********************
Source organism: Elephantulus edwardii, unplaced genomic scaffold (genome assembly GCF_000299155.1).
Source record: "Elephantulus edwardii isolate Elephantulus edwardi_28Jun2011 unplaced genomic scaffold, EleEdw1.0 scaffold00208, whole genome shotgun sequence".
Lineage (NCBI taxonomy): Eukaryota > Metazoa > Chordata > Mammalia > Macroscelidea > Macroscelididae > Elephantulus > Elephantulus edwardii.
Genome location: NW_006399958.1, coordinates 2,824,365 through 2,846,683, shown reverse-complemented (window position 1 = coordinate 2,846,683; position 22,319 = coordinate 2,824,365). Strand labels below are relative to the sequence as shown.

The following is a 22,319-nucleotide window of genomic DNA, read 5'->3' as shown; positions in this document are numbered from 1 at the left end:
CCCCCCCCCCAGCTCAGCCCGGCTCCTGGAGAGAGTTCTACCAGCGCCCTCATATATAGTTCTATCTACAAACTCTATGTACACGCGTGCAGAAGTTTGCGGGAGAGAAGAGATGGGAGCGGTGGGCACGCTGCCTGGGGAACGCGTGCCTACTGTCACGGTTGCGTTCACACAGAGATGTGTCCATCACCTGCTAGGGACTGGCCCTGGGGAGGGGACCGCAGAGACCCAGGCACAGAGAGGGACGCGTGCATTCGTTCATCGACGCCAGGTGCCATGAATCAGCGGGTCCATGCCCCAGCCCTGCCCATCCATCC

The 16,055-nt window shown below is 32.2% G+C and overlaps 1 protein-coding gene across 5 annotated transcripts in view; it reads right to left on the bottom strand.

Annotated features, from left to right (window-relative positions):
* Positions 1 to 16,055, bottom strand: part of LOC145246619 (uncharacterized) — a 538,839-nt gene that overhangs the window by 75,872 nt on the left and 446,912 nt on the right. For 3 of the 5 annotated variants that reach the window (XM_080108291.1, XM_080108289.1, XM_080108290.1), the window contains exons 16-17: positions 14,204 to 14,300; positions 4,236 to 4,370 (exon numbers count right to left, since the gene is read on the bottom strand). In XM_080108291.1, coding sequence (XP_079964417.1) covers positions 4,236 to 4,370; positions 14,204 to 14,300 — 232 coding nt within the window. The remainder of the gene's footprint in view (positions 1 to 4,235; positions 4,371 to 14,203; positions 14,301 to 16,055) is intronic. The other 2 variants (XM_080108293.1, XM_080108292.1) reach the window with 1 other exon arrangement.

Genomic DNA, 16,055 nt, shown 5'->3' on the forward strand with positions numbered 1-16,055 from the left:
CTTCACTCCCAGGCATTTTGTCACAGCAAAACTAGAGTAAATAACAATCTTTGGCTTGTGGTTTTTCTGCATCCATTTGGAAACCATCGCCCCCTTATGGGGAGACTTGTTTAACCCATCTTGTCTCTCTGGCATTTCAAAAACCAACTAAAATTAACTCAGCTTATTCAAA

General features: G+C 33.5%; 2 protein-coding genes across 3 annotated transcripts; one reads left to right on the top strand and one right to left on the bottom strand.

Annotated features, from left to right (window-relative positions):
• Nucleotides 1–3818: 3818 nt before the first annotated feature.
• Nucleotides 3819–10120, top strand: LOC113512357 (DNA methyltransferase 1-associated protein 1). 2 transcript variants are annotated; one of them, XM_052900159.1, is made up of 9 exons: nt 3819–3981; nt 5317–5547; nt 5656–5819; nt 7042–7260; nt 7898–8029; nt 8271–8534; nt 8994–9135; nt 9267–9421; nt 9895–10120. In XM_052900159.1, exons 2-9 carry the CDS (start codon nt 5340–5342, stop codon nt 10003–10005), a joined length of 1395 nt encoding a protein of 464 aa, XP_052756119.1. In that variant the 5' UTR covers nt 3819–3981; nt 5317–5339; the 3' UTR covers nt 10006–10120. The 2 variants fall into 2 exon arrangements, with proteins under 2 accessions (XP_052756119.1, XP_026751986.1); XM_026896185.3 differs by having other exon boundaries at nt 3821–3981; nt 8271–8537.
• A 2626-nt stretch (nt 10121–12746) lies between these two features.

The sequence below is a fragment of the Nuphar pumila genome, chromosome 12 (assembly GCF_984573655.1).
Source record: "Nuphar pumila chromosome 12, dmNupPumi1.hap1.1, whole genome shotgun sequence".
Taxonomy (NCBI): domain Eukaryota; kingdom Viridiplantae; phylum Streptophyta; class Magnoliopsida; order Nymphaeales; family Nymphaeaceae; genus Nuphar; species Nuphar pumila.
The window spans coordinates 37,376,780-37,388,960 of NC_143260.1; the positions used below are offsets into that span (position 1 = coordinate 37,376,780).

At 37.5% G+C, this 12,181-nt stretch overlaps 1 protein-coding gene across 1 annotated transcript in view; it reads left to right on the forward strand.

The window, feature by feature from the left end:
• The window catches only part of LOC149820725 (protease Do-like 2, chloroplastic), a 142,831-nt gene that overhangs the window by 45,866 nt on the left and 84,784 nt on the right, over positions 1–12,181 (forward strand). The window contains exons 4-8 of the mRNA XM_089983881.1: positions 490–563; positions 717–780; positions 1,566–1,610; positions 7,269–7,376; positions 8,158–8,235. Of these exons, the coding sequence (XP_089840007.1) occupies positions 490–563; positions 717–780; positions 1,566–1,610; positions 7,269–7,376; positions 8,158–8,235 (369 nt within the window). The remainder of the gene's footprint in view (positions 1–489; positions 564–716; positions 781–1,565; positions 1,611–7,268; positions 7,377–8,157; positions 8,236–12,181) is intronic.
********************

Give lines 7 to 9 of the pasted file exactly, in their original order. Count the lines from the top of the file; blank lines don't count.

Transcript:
The 16,055-nt window shown below is 32.2% G+C and overlaps 1 protein-coding gene across 5 annotated transcripts in view; it reads right to left on the bottom strand.

Annotated features, from left to right (window-relative positions):
* Positions 1 to 16,055, bottom strand: part of LOC145246619 (uncharacterized) — a 538,839-nt gene that overhangs the window by 75,872 nt on the left and 446,912 nt on the right. For 3 of the 5 annotated variants that reach the window (XM_080108291.1, XM_080108289.1, XM_080108290.1), the window contains exons 16-17: positions 14,204 to 14,300; positions 4,236 to 4,370 (exon numbers count right to left, since the gene is read on the bottom strand). In XM_080108291.1, coding sequence (XP_079964417.1) covers positions 4,236 to 4,370; positions 14,204 to 14,300 — 232 coding nt within the window. The remainder of the gene's footprint in view (positions 1 to 4,235; positions 4,371 to 14,203; positions 14,301 to 16,055) is intronic. The other 2 variants (XM_080108293.1, XM_080108292.1) reach the window with 1 other exon arrangement.